RTS: The company’s first joint venture with EVO and the success of the FGC showcase.
Savvy Games Group: Acquisition of ESL Gaming and FACEIT to form ESL FACEIT Group and subsequent further investment in the sector.
The Story Mob: Refining its practices such as hiring, customer service, and media relations. Testing out its four-day work week initiative.
Tundra Esports: Winning The International 2022, FNCS in Fortnite, signings and the talent in its commercial, content and marketing teams.
Team Vitality: His CS:GO team wins the ESL Pro League, is selected for the VALORANT Champions Tour 2023 (the only European team to have places in LEC, ESL Pro League, BLAST and VCT) and launches its mobile application V. hive .
Team Liquid: With the “A Wave of One” campaign published in the fall, the organization took a first step towards networking its teams thematically.
VOV: Opened its first physical venue, The Zone, in Riyadh and partnered with the Saudi Arabian Ministry of Health.
Which esports title do you think has performed the most in 2022?
Brazilian organization LOUD has been named the winner of VALORANT Champions 2022. Photo credit: Riot Games
A few new candidates have emerged this year. Companies pointed to numerous games going in the right direction, a vote of confidence in the broader sport. However, one title stayed at the top of the list for almost everyone.
Jérôme Coupez, Prodigy Agency: “I think VALORANT and Rocket League have evolved the most in 2022. VALORANT has quickly become a premier esports title and continues to grow with the announcement of the partnership model for 2023 and beyond. Rocket League is also on the rise, especially with the younger generation, and I think it’s totally deserved for such an exciting game.”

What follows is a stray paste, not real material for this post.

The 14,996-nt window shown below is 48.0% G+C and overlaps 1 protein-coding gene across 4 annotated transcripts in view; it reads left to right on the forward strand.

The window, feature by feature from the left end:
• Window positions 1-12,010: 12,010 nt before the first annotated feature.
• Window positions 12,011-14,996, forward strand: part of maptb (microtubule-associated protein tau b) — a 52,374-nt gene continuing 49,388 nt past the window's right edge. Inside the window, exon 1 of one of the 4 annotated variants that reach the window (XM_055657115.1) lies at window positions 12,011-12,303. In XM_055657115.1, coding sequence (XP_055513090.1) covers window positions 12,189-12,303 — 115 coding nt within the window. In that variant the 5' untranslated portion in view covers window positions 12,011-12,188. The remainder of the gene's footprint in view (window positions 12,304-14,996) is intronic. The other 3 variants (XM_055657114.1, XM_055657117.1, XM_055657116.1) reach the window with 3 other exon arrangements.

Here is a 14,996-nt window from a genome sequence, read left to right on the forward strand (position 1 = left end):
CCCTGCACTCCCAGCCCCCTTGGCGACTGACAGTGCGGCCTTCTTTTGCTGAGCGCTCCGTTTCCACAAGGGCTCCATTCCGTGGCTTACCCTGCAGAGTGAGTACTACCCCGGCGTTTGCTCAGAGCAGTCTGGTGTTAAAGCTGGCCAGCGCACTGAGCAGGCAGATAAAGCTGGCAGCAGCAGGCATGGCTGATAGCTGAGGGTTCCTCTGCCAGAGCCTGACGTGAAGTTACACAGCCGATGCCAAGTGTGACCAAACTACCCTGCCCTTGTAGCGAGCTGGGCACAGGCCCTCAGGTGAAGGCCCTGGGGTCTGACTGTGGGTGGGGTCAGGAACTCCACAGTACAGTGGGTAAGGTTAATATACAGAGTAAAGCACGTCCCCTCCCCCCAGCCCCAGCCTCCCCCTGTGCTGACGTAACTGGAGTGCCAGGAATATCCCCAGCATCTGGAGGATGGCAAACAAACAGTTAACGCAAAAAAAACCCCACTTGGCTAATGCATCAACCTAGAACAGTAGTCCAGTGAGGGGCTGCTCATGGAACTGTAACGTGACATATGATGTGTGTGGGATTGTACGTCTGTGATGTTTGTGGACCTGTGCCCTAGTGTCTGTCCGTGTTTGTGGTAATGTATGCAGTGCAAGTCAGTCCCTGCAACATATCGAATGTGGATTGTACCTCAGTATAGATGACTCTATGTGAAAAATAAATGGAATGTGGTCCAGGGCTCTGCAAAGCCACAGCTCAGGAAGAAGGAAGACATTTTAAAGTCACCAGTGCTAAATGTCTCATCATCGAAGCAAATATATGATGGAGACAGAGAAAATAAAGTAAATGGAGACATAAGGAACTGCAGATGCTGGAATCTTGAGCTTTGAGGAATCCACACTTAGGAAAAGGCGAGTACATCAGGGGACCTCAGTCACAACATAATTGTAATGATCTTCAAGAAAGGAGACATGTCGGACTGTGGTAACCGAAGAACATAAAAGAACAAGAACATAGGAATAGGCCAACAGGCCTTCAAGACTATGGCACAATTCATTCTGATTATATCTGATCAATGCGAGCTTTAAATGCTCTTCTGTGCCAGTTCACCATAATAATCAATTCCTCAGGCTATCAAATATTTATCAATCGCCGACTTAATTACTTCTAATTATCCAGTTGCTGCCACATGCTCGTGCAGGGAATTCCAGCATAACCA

Craig Levine, Co-CEO of EFG: “To me, Rocket League is one of the most exciting esports titles out there. It has a dynamic and vibrant community and player base and we’ve seen their energy at Dreamhack Festival and fans filling arenas around the world. It’s arguably one of the most accessible and exciting esports titles out there. We believe there is much more growth to come in this community, especially as it rolls out to mobile as well.”
Nicolas Maurer, CEO, Team Vitality: Definitely VALORANT! Despite being a fairly young game, it has become a Tier 1 sport in a short space of time. Riot is doing a very good job in terms of the game, the viewing experience, and the overall ecosystem. In addition to our VCT selection, we also strongly support the VCT Game Changers initiative. We are very much looking forward to 2023!”
Evgeniy Roshchupkin, CEO of Tundra Esports: “This would have to be the development of Valorant’s esports circuit with the launch of the VALORANT partnership program for 2023. We welcome such long-term partnership programs with the best organizations while allowing new and ambitious teams to qualify and compete at the highest level in the regional leagues.
“We’ve seen Psyonix (and Epic) enhance their exciting eSports ecosystem around Rocket League, making it one of the most dynamic eSports with huge rivalries and a growing international audience.”